AFTER building up her Thai snack-food business into an operation with sales of Bt50 million a year, Tanvarai Tophan has a new ambition: to expand outside the country. Tanvarai plans to export her green bean snacks under the J&N brand to Laos as part an effort to boost sales growth into the double digits this year.
“We are negotiating with a Lao importer to purchase our products for distribution in Laos and that should take place in the second half of this year,” said Tanvarai, founder and managing director of J&N Limited Partnership, in an interview with The Nation.
Tanvarai, now 47, decided after getting married to move on from being a salaried employee and start her own business. In 1999, she opened a small shop in her community in Suphanburi province. As well as the shop, she also set up a small service station.
In the years up to 2006, her small business had to contend with volatility in oil prices that left her facing big losses for the service station operation.
“At that time, I tried to find out what business I could do that did not leave me exposed to volatile markets,” Tanvarai said. “Then I a met a worker at a 7-Eleven store who suggested that I do business with 7-Eleven by exploring what products could sell well in convenience stores.”
That discussion prompted her to work out the kinds of products that matched the needs of 7-Eleven customers, especially those in northern provinces. She dealt with the 7-Eleven purchasing department in Nakornsawan province covering 400 stores in the northern region.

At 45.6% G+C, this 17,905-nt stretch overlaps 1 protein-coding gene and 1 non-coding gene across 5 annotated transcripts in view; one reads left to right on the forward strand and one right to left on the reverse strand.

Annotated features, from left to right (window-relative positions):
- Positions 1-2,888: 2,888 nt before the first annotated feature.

“I decided to produce a green bean snack and offered it to 7-Eleven. The store accepted my product idea but suggested that I develop the production process to meet the stores’ standards,” she said.
Tanvarai said she took a year to develop the product and its packaging to meet the chain’s requirements, and spent Bt500,000 of her family’s savings to get the business off the ground. With both product and packaging meeting the high standards, the J&N green bean snack met with good response from 7-Eleven customers and was soon generating sales of Bt4.8 million a year.
Then came an opportunity disguised as a problem.
In 2012, the 7-Eleven purchasing department in Nakornsawan was shut down, requiring Tanvarai to deal with the company’s purchasing department in Bangkok and, ultimately, on a plan for nationwide distribution of her products.
Tanvarai rose to the challenge, choosing to expand production capacity. The move certainly paid off, as sales leaped from Bt4.8 million a year to Bt50 million at the end of 2016.
The successful entrepreneur shares the credit with 7-Eleven staff, who repeatedly made suggestions that opened up opportunity.
“Our business success came after we followed suggestions from 7-Eleven staff and then embarked on our goal of producing quality products for our customers,” she said. “That has put our business on a stable foundation for long-term growth.”